3,600 acres in the Big Hole River area conserved for public access
BUTTE, Mont.) – Approximately 3,600 acres of pristine wildlife and riparian habitat in Montana’s popular Big Hole region is now in public ownership, thanks to a conservation collaboration by the Bureau of Land Management, a landowner, and conservation organizations.
“The Seymour Creek property has been under private ownership for generations,” said Lindsey Babcock, BLM’s Butte Field Manager. “Thanks to the private landowners, the Rocky Mountain Elk Foundation, and other partners, the public can now explore an additional 3,600 acres of diverse landscapes in the Big Hole Valley.”
This acquisition supports a wide range of recreational activities such as hunting, fishing, hiking, horseback riding, camping, and boating.
The Land and Water Conservation Fund, Montana Fish & Wildlife Conservation Trust, The Conservation Alliance, and Rocky Mountain Elk Foundation provided funding for the project, which supports the President’s “America the Beautiful” conservation initiative. This initiative is a locally led and voluntary nationwide effort that aims to conserve, connect, and restore 30 percent of America’s lands and waters by 2030.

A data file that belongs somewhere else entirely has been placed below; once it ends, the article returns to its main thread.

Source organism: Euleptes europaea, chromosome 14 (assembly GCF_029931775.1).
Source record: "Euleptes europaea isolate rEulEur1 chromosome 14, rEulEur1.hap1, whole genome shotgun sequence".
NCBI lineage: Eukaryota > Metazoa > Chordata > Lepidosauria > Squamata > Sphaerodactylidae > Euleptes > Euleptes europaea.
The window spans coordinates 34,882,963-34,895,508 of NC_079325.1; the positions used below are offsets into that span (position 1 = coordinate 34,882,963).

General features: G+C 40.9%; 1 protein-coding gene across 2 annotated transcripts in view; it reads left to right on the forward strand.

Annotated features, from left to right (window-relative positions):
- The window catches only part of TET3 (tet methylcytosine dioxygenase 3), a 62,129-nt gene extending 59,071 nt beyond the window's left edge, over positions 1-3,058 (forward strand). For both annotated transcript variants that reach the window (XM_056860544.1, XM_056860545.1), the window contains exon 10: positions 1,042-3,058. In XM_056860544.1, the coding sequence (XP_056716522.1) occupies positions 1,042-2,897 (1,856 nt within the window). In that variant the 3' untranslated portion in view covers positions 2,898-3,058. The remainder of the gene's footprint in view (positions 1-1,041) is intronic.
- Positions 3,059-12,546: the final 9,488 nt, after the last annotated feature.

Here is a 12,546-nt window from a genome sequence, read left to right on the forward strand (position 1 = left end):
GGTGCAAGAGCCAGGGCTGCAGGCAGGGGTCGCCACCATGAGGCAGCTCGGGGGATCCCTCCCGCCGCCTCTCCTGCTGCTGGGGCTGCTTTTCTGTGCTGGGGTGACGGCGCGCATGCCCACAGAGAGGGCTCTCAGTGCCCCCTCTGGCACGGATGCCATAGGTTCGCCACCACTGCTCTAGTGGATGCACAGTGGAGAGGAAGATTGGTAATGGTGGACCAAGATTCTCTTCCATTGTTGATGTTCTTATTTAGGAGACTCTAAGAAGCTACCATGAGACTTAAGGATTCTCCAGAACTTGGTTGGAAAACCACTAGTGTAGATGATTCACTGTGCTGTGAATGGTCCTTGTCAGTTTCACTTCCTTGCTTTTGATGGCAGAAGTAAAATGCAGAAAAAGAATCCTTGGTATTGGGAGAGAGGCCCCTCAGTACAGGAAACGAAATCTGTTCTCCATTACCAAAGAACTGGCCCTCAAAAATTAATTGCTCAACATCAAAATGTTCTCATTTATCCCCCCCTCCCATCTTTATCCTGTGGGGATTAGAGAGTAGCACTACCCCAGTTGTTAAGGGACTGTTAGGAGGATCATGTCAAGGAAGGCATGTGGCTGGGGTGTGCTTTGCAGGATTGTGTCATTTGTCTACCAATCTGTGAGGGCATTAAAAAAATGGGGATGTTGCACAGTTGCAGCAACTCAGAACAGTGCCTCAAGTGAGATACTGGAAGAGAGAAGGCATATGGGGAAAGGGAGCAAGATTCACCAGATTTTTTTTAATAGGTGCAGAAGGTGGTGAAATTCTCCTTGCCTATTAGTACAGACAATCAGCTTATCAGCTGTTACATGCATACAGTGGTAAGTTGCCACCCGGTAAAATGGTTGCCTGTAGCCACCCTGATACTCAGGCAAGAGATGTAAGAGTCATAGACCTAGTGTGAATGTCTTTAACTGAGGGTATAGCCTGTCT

The property is about 55 miles south of Butte in Beaverhead and Deer Lodge counties. It features mountains, meadows, sagebrush, grasslands, and conifer and aspen stands that are home to elk, mule and whitetail deer, moose, pronghorn antelope, small game, upland birds, waterfowl and other species.
The BLM manages more than 245 million acres of public land located primarily in 12 western states, including Alaska, on behalf of the American people. The BLM also administers 700 million acres of sub-surface mineral estate throughout the nation. Our mission is to sustain the health, diversity, and productivity of America’s public lands for the use and enjoyment of present and future generations.